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Design printed from a plank of wood incised parallel to the vertical axis of the wood's grain. One of the oldest methods of making prints, it was used in China to decorate textiles from the 5th century. Printing from wood blocks on textiles was known in Europe from the early 14th century but developed little until paper began to be manufactured in France and Germany at the end of the 14th century. In the early 15th century, religious images and playing cards were first made from wood blocks. Black-line woodcut reached its greatest perfection in the 16th century with Albrecht Dürer and his followers. In the late 19th and early 20th centuries, artists such as Edvard Munch, Paul Gauguin, and the German Expressionists rediscovered the expressive potential of woodcuts. Woodcuts have played an important role in the history of Japanese art (seeukiyo-e).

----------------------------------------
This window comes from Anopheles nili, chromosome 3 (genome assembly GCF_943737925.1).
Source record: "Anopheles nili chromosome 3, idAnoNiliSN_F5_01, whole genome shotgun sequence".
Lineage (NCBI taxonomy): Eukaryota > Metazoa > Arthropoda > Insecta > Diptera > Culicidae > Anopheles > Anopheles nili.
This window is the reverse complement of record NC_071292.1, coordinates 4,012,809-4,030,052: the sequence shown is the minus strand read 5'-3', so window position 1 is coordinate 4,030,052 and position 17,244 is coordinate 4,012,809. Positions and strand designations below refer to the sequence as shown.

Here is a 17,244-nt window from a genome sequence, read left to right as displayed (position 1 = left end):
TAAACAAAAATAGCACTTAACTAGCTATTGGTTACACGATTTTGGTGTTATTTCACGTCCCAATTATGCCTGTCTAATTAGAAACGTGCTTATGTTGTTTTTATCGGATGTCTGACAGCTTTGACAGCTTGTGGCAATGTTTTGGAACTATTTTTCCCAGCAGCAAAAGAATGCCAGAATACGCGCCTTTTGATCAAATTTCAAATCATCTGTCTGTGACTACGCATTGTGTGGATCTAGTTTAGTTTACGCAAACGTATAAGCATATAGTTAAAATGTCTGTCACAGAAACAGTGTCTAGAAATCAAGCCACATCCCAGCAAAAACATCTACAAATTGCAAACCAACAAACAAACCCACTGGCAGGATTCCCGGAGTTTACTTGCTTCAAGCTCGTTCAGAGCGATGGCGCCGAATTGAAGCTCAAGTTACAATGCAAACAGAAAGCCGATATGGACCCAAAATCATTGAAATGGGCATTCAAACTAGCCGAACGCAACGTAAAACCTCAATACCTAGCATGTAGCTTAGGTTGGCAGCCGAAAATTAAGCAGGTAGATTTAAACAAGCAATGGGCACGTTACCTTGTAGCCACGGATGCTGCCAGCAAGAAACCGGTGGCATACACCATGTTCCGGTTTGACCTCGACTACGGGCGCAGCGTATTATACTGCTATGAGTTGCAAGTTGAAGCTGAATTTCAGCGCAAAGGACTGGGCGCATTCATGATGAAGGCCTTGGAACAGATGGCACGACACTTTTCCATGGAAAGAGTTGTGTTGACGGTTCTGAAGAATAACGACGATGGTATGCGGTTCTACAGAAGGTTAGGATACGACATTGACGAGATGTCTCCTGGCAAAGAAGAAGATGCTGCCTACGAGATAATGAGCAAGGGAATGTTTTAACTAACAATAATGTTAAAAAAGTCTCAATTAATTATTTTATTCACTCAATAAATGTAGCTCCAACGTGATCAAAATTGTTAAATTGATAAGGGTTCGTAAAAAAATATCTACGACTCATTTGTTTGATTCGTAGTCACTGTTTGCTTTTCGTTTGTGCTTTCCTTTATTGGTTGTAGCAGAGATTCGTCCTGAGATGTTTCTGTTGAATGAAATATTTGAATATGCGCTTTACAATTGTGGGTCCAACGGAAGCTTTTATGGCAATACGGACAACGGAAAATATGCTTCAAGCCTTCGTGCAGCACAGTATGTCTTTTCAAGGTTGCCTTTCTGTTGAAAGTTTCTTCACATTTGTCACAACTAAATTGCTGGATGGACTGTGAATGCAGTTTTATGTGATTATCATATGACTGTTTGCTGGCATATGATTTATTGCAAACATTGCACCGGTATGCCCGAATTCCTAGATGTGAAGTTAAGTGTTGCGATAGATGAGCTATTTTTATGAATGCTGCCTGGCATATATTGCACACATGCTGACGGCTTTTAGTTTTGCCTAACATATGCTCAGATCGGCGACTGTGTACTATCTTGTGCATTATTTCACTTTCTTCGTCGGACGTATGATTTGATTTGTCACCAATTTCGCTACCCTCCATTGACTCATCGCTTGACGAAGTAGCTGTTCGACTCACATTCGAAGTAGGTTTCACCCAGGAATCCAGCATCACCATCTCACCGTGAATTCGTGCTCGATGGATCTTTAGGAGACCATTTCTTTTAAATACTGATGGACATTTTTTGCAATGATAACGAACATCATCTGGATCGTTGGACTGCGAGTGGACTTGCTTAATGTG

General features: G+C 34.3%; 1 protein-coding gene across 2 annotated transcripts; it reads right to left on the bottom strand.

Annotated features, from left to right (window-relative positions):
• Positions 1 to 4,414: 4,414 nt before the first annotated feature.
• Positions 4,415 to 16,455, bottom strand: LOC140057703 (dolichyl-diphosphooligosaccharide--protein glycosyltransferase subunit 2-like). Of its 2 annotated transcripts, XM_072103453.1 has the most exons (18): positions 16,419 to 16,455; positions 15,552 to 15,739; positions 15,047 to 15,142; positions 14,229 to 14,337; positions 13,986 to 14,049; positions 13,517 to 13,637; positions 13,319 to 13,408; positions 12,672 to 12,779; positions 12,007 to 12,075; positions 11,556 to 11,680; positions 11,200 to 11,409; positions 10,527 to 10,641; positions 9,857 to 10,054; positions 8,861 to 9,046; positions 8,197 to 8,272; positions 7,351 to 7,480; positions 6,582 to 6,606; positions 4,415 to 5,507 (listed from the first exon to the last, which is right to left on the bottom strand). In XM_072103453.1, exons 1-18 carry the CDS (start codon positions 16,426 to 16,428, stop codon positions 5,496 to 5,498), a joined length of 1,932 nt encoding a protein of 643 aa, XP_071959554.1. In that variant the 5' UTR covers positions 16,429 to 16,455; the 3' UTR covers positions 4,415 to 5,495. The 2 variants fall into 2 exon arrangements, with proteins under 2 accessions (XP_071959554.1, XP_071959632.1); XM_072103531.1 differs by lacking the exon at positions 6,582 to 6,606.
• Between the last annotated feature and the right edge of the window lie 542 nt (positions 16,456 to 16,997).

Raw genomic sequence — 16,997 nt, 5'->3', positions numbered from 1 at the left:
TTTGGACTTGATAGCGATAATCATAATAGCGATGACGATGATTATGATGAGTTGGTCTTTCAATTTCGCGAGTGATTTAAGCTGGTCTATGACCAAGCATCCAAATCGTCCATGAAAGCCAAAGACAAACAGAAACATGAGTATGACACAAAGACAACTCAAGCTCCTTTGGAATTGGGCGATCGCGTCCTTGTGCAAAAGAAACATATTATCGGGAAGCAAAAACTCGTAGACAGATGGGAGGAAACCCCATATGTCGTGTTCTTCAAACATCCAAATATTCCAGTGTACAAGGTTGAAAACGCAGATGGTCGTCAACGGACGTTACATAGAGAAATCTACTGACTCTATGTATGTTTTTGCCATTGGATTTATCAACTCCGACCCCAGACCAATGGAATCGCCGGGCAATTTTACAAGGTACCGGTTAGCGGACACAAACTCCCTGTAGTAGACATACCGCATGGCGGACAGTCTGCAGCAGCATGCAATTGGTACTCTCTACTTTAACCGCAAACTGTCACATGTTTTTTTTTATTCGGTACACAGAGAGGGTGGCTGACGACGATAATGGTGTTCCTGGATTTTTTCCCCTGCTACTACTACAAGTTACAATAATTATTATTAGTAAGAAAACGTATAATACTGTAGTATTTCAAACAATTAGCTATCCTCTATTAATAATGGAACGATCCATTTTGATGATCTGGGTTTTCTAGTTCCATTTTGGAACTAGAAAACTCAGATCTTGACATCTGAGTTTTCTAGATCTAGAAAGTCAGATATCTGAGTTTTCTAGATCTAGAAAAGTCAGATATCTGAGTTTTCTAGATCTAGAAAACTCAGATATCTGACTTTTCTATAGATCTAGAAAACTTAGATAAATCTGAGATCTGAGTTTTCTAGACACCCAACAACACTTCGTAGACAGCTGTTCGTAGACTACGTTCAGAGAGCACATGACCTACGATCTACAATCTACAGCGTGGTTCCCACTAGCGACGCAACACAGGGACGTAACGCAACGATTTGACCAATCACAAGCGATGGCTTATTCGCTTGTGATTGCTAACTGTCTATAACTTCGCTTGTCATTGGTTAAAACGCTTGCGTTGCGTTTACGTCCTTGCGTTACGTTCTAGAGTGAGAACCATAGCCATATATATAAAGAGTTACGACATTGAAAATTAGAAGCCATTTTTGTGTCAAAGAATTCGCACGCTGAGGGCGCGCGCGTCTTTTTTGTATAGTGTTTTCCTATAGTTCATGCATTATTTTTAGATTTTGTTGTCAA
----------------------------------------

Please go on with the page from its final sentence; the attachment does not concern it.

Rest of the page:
This entry comes from Encyclopædia Britannica Concise. For the full entry on woodcut, visit Britannica.com.